Computer Music II

Columbia University
Spring, 2010 -- G6611Y
Brad Garton and Sam Pluta

course syllabus
general resources

Based on the good experience we had with last term's class, especially the use of 'special guest stars' to discuss different viewpoints about computer-aided musical analysis, we've decided to continue with the same approach, i.e. the employment of talented visitors as an essential feature of the course. We're going to shift into a new area, though: the exploration of technology -- software and hardware -- used for interactive musical performance. As before, we will be using this framework as a way of showing various tools and techniques related to contemporary computer music, but it won't be a straightforward "tools and techniques" class. Instead, we will be covering a range of topics related to real-time musical performance and using an array of different packages to demonstrate the concepts we discuss. You may use any or all of the methodologies we show, or you may want to develop your own strategies for working up applications to try in the class.

Make note of that last sentence. For this class to function well, we will be expecting you to create patches/code/processes/whatever to try with our guests (wow, brad actually requires stuff in his grad seminar! yikes!). Don't worry, the course is intended to be "experimental", so please don't think that what you develop has to work, or even be 'good'. This is a chance to find out what's possible! We'll also be very available this term to help you put together things to try. Because this will be a relatively 'hands-on' class, we will necessarily cover the more mundane aspects of doing interactive musical work that we sometimes overlook when presenting the more theoretical concepts of real-time performance (how to mic a sitar? what sort of feedback does a performer need? and what about feedback?, etc.).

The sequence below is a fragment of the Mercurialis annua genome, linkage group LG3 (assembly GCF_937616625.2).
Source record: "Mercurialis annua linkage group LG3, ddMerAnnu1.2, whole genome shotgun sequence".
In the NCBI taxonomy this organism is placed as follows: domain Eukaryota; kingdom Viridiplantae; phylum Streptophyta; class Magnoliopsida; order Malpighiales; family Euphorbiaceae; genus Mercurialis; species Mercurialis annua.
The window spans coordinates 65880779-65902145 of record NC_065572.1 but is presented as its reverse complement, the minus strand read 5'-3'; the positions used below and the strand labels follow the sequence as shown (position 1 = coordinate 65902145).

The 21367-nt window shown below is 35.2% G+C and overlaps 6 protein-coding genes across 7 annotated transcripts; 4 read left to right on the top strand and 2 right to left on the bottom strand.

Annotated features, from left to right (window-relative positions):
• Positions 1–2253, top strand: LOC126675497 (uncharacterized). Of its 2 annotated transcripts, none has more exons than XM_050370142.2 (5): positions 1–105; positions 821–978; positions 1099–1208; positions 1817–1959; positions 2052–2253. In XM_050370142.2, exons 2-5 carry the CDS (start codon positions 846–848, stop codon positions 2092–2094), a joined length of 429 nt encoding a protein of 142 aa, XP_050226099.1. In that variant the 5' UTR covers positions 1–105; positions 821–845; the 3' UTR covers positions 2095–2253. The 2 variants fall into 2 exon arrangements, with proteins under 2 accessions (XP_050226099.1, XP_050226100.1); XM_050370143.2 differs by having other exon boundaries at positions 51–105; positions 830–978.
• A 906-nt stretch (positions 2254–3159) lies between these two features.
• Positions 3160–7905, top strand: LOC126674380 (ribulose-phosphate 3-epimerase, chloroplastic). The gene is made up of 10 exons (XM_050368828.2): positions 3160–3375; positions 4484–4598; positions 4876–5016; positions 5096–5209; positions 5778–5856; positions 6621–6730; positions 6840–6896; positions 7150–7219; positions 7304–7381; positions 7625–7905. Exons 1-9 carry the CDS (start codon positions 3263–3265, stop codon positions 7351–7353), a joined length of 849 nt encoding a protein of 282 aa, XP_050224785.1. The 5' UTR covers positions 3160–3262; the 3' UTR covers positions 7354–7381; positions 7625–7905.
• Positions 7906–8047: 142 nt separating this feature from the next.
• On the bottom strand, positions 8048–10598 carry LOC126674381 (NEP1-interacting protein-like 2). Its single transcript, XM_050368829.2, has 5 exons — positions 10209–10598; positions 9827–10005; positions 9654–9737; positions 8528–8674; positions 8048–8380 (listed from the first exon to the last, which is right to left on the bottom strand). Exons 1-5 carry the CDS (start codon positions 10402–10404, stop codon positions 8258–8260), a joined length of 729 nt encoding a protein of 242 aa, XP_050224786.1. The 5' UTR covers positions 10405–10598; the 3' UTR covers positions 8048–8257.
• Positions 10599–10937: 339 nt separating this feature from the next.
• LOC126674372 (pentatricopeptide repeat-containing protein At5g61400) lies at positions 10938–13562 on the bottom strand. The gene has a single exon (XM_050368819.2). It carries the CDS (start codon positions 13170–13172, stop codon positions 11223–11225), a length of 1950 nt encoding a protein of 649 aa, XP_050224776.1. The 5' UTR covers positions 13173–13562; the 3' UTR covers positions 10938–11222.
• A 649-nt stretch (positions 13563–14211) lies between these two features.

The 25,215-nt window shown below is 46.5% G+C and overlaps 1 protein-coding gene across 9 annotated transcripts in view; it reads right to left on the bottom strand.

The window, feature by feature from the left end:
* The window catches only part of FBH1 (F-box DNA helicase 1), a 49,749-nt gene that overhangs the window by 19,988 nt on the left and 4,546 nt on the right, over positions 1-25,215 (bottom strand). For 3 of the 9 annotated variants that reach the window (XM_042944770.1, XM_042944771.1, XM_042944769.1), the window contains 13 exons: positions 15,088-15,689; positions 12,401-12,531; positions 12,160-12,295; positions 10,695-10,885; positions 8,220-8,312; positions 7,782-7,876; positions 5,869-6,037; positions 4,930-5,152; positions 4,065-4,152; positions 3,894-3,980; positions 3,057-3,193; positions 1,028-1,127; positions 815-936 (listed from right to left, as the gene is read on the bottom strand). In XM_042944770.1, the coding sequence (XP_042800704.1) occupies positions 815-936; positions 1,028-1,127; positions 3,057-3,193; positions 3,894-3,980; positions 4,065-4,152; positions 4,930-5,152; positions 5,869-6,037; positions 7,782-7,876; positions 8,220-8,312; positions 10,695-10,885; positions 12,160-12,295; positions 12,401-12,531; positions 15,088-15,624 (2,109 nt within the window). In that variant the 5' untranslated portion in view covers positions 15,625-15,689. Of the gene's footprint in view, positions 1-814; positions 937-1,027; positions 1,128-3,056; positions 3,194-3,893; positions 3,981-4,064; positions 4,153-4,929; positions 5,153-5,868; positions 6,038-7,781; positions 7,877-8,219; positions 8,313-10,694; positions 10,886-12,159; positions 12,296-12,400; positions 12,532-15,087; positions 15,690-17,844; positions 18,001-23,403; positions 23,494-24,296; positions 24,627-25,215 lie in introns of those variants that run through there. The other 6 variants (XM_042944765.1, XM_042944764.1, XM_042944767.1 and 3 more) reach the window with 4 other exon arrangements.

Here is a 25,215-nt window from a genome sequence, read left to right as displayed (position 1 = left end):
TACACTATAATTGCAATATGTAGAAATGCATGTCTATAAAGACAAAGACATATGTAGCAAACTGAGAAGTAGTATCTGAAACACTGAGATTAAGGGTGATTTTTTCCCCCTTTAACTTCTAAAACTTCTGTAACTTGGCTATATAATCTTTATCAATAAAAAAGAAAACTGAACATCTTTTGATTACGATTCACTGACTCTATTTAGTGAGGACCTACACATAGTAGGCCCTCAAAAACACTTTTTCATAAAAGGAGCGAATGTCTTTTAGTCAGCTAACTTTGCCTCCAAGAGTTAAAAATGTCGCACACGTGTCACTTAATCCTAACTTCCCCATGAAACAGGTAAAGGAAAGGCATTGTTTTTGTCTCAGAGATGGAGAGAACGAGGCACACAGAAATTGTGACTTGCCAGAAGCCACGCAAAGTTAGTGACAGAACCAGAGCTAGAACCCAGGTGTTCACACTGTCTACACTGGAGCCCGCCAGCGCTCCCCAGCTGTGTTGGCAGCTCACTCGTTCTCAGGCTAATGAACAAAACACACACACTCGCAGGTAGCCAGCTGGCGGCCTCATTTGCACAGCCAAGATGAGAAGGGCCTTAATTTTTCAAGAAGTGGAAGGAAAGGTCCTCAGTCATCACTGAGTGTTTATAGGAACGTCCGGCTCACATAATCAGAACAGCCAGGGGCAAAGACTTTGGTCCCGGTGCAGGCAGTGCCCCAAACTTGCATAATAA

One final comment: musical interactivity is a HUGE topic to cover, and we will obviously have to limit what we can present in the time alloted for the semester. Don't feel constrained by what we are able to accomplish. We will certainly try to incorporate the extant basic approaches in the course, but what we chose to highlight will reflect our particular engagement with interactive technologies. At the very least, this class will provide a chance to try out a lot of interesting ideas with supremely skilled musicians. Who knows? It might even lead to some extended collaborations, or WHOLE NEW WAYS OF THINKING ABOUT ZEE VORLD!!!!!!!


Class meets on Tuesdays in 313 Prentis from 5:30 PM to about 8 PM or so. The general outline of the term is to divide the course into two main sections. The first five or six weeks will be devoted to covering different aspects of musical interactivity, ranging from DSP of real-time audio to the design of performance interfaces. During the second half of the class we will be visited by five (or so) performers to try various techniques; we will intersperse a few classes among the visitors for additional discussion and work.

Because a few of the performers have conflicts with the Tuesday class meeting time, we will occasionally be rescheduling the class towards the end of the semester. We will try to make sure that the rescheduled classes work for all of us.